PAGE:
F. Scott Fitzgerald said it best, “The test of a first-rate intelligence is the ability to hold two opposing ideas in mind at the same time and still retain the ability to function.”
We need to begin by understanding that truths, and especially are own, are conflicting at their base. Why? Because we, as humans, are inherently conflicted no matter what our circumstances or success in life. We are not black or white, or good or bad. Truth transcends these labels. Which is why we, as paradoxes, must learn to accept our own greyness. We are complicated and the way we reflect life through our complicated exterior and interior existence isn’t simple. And so neither is our truth.
Telling the truth requires taking the time to be vulnerable and to invest into another person enough to share with them your own paradox’s and to wait for their response.
Sometimes this results in the jarring revelation that our own truth is changing. We realize our growth and our mistakes, our abilities and our failures, our genius and our shortcomings. And we fear we will be rejected, diminished or ignored because of the new truth we have discovered. Truths keep revealing themselves to us like the layers of an onion. The deeper we go the more they evoke our emotional response and require our engagement. Telling a deep truth is likely to make your voice shake and bring you to tears. We struggle between the outside exterior of who we represent ourselves to be and the turmoil of our inner world. And then we feel overwhelmed, insecure or just not ready to hear the truth. So most of us just stumble over it, sweep it under the rug and move on.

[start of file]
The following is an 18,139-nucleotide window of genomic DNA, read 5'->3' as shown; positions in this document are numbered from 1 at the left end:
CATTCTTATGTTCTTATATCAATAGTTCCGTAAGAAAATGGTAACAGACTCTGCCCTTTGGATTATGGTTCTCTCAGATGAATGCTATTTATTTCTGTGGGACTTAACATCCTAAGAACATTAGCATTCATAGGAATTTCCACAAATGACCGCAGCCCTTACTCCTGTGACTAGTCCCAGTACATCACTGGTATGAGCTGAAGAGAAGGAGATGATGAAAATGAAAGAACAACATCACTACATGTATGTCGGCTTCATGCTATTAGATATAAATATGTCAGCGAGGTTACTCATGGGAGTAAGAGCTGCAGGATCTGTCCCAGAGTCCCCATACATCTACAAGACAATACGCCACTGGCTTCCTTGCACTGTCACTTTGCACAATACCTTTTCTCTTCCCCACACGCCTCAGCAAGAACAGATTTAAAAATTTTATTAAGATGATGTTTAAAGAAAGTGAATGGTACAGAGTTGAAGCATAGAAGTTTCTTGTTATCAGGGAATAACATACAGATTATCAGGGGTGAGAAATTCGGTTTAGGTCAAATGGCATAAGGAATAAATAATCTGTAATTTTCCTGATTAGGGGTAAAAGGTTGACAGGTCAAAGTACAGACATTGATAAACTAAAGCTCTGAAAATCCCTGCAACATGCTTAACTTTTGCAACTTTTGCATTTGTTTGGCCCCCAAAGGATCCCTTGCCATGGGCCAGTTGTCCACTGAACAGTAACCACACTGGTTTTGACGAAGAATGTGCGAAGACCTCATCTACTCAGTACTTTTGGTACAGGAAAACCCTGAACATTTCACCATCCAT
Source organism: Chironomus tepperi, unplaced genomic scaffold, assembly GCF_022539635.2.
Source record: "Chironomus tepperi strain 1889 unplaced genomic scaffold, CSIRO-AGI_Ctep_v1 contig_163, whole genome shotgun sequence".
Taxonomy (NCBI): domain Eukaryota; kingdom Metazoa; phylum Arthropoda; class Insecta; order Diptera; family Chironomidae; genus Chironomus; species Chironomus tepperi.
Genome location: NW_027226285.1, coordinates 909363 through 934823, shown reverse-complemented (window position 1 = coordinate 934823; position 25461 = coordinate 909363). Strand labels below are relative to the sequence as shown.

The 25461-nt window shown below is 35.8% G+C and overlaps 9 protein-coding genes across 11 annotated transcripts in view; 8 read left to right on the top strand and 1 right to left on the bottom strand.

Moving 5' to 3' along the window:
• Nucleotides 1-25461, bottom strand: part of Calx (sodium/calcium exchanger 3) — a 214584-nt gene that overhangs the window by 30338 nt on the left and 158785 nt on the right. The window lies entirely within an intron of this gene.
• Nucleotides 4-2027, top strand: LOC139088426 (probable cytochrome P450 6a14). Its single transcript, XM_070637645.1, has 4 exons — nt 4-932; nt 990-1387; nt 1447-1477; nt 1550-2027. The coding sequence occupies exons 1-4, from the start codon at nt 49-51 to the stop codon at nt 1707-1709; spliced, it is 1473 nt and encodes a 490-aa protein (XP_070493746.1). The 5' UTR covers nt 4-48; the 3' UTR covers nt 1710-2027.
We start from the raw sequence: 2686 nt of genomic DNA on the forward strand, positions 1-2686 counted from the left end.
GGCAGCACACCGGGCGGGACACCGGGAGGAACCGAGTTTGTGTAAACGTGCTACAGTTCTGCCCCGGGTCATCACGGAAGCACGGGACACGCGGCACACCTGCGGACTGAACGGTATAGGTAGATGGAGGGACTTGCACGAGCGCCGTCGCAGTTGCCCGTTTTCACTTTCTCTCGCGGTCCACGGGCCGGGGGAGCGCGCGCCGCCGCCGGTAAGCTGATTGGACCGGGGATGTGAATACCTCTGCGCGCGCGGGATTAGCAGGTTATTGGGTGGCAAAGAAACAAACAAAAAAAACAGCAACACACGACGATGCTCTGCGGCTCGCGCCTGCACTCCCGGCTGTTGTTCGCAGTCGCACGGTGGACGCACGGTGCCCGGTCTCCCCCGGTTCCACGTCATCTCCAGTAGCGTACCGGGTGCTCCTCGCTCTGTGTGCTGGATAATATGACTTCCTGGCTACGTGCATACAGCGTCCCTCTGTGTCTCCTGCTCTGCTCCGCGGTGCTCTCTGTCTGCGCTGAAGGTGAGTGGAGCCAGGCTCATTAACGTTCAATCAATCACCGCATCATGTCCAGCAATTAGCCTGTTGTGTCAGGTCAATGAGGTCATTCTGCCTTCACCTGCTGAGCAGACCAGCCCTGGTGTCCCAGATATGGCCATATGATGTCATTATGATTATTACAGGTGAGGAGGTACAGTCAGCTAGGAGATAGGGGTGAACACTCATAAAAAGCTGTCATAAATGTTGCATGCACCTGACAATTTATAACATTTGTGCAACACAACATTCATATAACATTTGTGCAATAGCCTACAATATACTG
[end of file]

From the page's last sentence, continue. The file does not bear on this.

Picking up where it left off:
In order for us to grow, we’re going to have to stop believing that it’s easier to see everything as either black or white so that our (inner) world can be less complicated- less disturbing and more simple. We’re going to have to get it through our thick skulls that our truths are grey, complicated, and messy – and that should not stop us from sharing them with others.
Telling the truth is always something you (and I) will have to work at until the day we die. We must keep chipping away at our block of marble to reveal the sculpture hidden within- to discover the shape and form of where our truest truth- our genius- lives.
To begin to embark on this journey of truth seeking requires that you are committed to your own awakeness and always prepared to fully inspecting all of the ideas that enter your mind. Don’t take the easy route and choose to ignore the struggle by simply wanting to go with the simple black or white answers. Train yourself as Fitzgerald said by holding two opposing thoughts in your head as both having the potential to be right (paradoxes).
Who in the world would not want to understand their truth and share it with others? The facts show that telling the truth will change your life (eventually). Is telling the truth worth it to you?
About Lisa Canning
What motivates you to explore your creativity? Follow me @EntretheArts
Need a magic creativity wand? Let’s start with the clarinet and see what it inspires you to dream and do.